Review - Crimson Society #1

Chances are the never-ending battle between vampires and werewolves won't, well, end. For some reason, the two races despise each other and things are only further complicated when zombies are added into the equation. Typically, one race will seek the utter destruction of another and sometimes one race will have a secret weapon. Crimson Society #1 features such a weapon.

The issue is written by Mike Hunau, with art by Carlos Trigo, colors by Andrea Celestini and letters by L. Jamal Walton.

In 2030, Jack Crimson is just a guy trying to get across town for an experiment. He also happens to be a werewolf, yet when he's asked to ingest a red pill by a mysterious doctor, things get weird. Like red, nanotech arms weird that have a tendency to take over without his knowledge and kill vampires. Something like that won't do much for the vampire/werewolf relations in the city.

The first issue moves along at an incredibly brisk pace. Hunau doesn't really waste much time reminding the reader of the impending civil war; instead, he relies on the common knowledge that there is such a war brewing. The reasoning behind the vampires and werewolves hatred isn't even really touched, but it'll likely play a big part down the road. Zombies are in the mix as well, with a role that has yet to be defined.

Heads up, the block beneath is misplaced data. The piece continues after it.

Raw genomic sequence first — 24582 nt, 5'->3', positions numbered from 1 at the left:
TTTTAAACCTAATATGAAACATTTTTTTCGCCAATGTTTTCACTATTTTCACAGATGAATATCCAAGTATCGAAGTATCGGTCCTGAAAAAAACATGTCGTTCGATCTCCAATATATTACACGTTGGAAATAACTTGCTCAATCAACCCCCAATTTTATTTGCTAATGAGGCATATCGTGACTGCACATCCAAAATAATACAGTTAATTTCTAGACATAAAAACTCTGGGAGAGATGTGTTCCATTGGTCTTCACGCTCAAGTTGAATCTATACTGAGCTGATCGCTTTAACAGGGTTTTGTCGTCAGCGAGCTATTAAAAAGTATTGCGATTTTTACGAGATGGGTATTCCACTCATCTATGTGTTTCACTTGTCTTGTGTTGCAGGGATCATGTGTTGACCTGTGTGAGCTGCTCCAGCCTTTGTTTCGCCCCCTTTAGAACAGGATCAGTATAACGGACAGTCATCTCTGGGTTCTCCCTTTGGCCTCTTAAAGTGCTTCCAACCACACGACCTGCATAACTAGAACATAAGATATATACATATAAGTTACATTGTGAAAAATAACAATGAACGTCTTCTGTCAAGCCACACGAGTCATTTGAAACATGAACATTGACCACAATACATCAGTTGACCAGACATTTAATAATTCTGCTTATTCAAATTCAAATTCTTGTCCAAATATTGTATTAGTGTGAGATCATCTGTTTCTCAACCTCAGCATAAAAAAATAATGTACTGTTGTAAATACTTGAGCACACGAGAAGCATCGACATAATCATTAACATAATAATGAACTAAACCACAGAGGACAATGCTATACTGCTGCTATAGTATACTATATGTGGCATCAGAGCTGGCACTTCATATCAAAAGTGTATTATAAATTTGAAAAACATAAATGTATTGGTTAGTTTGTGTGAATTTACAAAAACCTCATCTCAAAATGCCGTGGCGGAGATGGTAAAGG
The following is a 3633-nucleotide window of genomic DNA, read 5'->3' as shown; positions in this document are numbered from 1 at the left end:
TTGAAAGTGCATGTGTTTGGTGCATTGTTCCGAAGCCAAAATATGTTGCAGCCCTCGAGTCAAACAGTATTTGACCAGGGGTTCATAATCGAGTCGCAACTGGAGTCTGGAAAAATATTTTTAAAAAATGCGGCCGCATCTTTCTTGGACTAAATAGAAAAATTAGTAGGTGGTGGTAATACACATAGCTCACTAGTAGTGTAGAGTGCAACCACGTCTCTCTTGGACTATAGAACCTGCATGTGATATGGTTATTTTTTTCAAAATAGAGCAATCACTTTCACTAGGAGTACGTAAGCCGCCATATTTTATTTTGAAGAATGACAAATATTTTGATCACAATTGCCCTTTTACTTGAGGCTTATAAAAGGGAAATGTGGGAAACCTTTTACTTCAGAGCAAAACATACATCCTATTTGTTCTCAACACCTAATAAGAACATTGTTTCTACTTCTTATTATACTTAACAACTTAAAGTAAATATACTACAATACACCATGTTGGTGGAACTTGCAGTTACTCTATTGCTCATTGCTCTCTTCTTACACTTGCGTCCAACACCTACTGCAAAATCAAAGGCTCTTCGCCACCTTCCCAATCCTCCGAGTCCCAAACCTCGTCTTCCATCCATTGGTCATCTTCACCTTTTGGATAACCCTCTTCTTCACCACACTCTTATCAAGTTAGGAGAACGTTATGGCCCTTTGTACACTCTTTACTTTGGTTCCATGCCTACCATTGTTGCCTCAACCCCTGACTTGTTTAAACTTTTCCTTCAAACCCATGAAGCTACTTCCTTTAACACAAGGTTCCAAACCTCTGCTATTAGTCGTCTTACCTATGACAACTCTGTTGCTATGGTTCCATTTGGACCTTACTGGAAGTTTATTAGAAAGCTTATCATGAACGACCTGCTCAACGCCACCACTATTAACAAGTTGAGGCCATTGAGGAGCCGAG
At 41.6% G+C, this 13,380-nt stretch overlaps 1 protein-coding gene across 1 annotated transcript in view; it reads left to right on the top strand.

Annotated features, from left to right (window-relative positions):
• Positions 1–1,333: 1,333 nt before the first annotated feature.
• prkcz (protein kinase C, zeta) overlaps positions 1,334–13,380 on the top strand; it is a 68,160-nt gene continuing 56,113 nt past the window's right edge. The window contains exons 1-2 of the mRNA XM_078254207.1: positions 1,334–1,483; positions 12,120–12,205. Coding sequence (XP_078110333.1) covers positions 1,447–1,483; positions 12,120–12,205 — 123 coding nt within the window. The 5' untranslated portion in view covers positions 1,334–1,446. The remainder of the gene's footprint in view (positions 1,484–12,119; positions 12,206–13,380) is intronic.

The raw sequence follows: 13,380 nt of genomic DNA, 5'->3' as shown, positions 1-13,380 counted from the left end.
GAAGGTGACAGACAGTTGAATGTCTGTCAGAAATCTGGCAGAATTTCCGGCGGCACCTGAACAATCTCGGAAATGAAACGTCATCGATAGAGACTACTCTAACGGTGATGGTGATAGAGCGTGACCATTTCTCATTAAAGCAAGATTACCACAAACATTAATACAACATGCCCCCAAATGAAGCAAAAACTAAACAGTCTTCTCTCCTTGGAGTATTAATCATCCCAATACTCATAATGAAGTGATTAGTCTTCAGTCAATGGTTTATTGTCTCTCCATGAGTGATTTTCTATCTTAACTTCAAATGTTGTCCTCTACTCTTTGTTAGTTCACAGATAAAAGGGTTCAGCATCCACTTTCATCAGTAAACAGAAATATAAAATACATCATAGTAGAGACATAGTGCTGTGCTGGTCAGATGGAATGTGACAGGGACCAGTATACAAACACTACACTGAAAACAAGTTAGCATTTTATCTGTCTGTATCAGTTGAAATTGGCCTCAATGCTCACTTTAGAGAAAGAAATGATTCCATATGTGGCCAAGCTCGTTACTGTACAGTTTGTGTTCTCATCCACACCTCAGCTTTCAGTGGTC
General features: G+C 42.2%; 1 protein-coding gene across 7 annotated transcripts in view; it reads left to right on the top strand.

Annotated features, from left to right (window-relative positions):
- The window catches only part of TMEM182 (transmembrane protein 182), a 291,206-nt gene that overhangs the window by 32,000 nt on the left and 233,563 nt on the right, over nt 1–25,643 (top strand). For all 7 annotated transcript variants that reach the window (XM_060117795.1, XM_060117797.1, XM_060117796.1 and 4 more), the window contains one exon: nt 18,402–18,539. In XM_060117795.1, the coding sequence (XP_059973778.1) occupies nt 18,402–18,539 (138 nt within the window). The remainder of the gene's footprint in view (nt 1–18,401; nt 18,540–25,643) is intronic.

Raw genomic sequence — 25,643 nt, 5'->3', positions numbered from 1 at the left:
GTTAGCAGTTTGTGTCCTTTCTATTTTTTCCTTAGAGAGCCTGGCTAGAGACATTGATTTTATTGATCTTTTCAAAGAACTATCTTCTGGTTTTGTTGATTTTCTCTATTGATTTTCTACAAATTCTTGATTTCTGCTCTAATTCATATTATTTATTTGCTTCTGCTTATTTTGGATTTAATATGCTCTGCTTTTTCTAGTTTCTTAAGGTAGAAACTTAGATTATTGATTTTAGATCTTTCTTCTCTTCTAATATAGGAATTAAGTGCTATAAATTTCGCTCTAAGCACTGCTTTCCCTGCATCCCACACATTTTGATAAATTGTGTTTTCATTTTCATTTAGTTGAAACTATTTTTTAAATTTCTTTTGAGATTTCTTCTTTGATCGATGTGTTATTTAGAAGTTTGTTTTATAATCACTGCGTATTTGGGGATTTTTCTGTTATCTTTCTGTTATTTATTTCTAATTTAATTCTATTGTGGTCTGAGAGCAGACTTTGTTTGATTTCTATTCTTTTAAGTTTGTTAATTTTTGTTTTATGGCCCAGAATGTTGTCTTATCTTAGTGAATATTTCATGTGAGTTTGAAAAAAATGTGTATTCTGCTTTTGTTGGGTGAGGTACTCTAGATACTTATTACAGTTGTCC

Jack's reaction to his newfound talents is akin to that of Dr. Octopus. Hunau taps into that same sense of wonderment at the new strength as well as their inherent control over him. Jack must quickly learn how to control the arms, despite their programming to target vampires at all costs. The bulk of the first issue was spent establishing Jack as a possible reluctant hero with beastly powers and he seems to be a pivotal player in the vampire/werewolf war.

Trigo's art is polished. He doesn't do anything too crazy with the panel layout, but he more than makes up for it with his character models. Each character is illustrated in a way that makes them stand out. Jack is shorter, lean and has a hard jawline. The doctor Rendal is a towering hulk whose intelligence is predicated on violence. The zombies look a little comical while the vampires have a vicious ferocity to them. Celestini splashes the whole book with tons of red, highlighting both Jack's arms and the vampire's thirst for blood.

Crimson Society #1 is pretty light on plot. Jack is a werewolf and has been programmed to seek out vampires with even more of a vengeance. He has to contend with both the werewolf side and the programming, both of which will not always be working in concert. Jack wants to know what he's done and what he will do and if the splash at the end of the issue is any indication, he may be in for a lot more fighting.

Crimson Society #1 is available now.